Forest Service plans for annual fall controlled burns to improve wildlife habitat and clear out forest understory to reduce fire danger next year are on hold until conditions are less volatile, he said.
“Even if it wasn't so dry in the Panhandle, the smoke that's moved into the region would be enough to put off our controlled burning plans because of air quality requirements,” he said.
“At least the smoke is a good reminder that there are fires all around us. We haven't had any significant fires, but we're not out of the woods yet.”
PUBLIC LANDS — Citing extreme fire danger in Eastern Washington, the Washington Department of Fish and Wildlife has just issued emergency restrictions — including a restrictions on target shooting, smoking and open fires — for all state wildlife lands.
Many of these restrictions already are in place on national forests.
Read on for the details.
FOREST FIRES — The map above from the Wenatchee National Forest shows areas off limits to visitors because of forest fires in the Central Washington area.
The closures affect hikes in prime season and hunters out for Washington's early High Buck Hunt that opened Saturday.
BACKPACKING — After reading my post this morning about fire-related closures affecting hikers in the Alpine Lakes Wilderness, Stephanie Akker of Kennewick emailed me the photo (above) snapped Saturday from the Colchuck Lake area as she decided to evacuate during the night to safety.
I was happy to see your article on-line as I have been scouring for more info since we backpacked out of Colchuck, in the dark, Saturday night.
Attached is a photo of the fire from our campsite on the north end of Colchuck. We day hiked into the Enchantments Saturday after camping at Colchuck Friday night. We chose to evacuate after watching the fire grow dramatically over the course of 24 hours and also considering the proximity to the parking lot.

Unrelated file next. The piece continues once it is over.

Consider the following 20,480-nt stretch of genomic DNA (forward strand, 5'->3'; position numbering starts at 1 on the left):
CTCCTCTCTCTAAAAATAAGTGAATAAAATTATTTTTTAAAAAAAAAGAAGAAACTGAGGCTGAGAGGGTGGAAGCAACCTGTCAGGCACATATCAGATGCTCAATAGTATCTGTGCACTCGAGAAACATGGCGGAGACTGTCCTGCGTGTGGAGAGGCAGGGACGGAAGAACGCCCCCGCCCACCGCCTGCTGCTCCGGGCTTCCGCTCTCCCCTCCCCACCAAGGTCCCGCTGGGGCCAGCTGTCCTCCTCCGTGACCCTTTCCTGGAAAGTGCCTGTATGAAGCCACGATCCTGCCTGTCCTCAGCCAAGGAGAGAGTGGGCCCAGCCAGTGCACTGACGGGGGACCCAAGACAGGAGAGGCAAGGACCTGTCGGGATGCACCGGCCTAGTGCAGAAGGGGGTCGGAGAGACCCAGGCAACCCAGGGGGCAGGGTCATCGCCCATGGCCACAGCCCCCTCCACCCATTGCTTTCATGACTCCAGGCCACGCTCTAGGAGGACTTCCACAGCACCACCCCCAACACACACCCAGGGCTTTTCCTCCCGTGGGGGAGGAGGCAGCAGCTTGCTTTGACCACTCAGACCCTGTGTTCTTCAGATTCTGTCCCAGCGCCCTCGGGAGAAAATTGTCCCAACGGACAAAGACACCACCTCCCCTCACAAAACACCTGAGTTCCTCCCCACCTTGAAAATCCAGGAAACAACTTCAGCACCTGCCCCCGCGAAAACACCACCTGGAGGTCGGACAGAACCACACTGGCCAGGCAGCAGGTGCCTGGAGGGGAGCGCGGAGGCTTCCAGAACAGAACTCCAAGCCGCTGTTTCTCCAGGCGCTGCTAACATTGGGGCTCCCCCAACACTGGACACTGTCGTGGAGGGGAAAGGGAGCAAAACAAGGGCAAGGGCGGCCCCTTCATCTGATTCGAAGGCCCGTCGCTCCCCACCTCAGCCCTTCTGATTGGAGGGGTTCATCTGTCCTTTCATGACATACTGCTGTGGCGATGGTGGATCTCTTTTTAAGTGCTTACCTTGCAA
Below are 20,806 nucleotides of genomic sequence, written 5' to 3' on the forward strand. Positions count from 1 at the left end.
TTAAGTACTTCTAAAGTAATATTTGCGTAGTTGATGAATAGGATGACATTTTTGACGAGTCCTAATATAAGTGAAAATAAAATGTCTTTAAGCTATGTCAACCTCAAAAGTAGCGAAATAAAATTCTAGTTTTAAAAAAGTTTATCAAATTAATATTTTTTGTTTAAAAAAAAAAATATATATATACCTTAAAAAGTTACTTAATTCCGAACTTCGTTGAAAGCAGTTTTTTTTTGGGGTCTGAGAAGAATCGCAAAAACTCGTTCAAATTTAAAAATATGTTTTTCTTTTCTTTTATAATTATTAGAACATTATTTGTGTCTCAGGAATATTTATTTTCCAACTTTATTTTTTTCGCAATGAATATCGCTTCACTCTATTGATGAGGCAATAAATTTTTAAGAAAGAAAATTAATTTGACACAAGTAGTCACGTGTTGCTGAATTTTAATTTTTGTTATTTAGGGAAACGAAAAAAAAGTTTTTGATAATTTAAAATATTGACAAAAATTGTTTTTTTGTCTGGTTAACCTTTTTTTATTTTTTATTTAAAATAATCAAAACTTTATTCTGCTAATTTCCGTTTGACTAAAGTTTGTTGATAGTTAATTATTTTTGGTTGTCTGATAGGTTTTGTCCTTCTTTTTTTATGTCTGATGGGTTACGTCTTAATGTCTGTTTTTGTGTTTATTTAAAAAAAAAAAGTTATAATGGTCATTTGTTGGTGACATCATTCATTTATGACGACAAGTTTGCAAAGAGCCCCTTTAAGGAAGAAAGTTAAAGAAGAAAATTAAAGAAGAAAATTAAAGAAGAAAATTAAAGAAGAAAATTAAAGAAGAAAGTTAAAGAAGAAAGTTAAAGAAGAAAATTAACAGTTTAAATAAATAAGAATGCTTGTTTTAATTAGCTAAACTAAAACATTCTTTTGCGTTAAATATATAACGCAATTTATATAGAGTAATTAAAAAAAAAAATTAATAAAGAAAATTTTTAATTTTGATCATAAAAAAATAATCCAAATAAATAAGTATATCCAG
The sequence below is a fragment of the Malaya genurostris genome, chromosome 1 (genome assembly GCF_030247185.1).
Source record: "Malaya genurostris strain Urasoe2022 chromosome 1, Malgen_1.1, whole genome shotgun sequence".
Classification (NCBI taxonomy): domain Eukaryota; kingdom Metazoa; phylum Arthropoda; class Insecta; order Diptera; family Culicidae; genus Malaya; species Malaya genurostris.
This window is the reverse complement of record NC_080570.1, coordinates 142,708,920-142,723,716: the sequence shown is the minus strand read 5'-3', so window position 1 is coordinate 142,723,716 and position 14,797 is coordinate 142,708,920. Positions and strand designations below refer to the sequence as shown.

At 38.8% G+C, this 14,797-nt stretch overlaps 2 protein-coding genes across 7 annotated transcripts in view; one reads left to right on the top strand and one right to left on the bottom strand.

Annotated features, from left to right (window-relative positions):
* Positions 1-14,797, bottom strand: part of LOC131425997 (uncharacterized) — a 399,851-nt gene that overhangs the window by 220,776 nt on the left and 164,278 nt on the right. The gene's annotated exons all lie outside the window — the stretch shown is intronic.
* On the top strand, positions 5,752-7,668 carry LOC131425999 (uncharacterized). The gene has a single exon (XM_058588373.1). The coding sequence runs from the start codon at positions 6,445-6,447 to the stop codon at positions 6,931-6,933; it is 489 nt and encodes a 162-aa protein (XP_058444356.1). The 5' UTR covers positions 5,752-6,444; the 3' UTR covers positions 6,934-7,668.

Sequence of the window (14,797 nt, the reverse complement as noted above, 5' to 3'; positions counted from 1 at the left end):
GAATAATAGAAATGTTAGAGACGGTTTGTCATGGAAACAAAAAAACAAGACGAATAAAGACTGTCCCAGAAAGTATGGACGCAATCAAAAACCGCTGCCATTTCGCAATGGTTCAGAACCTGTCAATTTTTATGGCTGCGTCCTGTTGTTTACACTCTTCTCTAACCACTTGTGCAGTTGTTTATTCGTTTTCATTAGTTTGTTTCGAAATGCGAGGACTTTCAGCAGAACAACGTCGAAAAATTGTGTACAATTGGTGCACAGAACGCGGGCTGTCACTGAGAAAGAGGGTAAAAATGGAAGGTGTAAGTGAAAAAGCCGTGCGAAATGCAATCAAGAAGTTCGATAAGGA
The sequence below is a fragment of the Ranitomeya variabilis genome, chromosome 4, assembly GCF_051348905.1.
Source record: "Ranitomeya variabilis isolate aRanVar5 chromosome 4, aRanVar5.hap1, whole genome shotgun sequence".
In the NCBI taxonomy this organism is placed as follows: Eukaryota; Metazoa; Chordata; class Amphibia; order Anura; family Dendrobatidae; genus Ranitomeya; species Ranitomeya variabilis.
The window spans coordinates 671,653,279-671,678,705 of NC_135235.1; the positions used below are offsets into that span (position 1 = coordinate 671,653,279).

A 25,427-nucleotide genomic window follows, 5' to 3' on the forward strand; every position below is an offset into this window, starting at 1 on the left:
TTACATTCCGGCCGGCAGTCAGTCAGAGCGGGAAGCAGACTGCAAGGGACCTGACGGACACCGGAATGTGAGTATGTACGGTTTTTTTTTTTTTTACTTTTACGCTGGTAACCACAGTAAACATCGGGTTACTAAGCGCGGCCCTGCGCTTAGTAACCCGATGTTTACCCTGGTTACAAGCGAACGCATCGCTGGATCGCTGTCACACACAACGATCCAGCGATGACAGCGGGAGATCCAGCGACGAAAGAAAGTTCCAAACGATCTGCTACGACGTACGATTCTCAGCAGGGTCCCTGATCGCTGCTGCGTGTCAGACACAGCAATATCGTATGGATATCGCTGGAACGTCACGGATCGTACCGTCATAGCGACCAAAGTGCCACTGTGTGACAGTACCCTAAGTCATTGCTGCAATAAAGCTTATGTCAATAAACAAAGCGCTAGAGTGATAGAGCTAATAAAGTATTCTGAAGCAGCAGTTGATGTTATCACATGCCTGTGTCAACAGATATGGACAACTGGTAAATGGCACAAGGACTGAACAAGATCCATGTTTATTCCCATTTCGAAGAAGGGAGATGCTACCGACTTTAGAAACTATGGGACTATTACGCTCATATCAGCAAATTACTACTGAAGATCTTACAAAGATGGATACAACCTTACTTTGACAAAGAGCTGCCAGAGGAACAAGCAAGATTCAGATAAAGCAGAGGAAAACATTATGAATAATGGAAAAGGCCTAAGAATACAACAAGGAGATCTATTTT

Yes, we had to forgo our coveted permit, but felt it better safe than sorry.
Read on for her photo of Colchuck Lake, a scene that helps you understand why it was no easy decision to leave.
HIKING — Many backpackers with coveted permits for the prime September season in the Enchantment Lakes area of the Alpine Lakes Wilderness in northcentral Washington are finding their plans up in smoke.
Area includes Eightmile Road, Colchuck, Stuart, Eightmile, Caroline, and Trout lakes, and the Windy Pass portion of the Enchantment area in the Alpine Lakes Wilderness due to a fire burning Many Enchantment area overnight camping permits are cancelled. However, the Enchantment Basin itself remains open at this time with access via Snow Creek Trail. Please call the Wenatchee River Ranger Station for more information on which permits are cancelled.
See a photo and report from a backpacker who self-evacuated Colchuck Lake Saturday night as fires closed in.
Read on for the latest press release and details from the Wenatchee National Forest.
WILDLIFE REHABILITATION — Boo Boo, the black bear cub found by fire crews with second degree burns on all four paws last month, has been moved to a rehabilitation area in central Idaho.
Idaho Fish and Game biologist Jeff Rohlman picked up the young bruin today at the Humane Society shelter in Boise where he has been recuperating.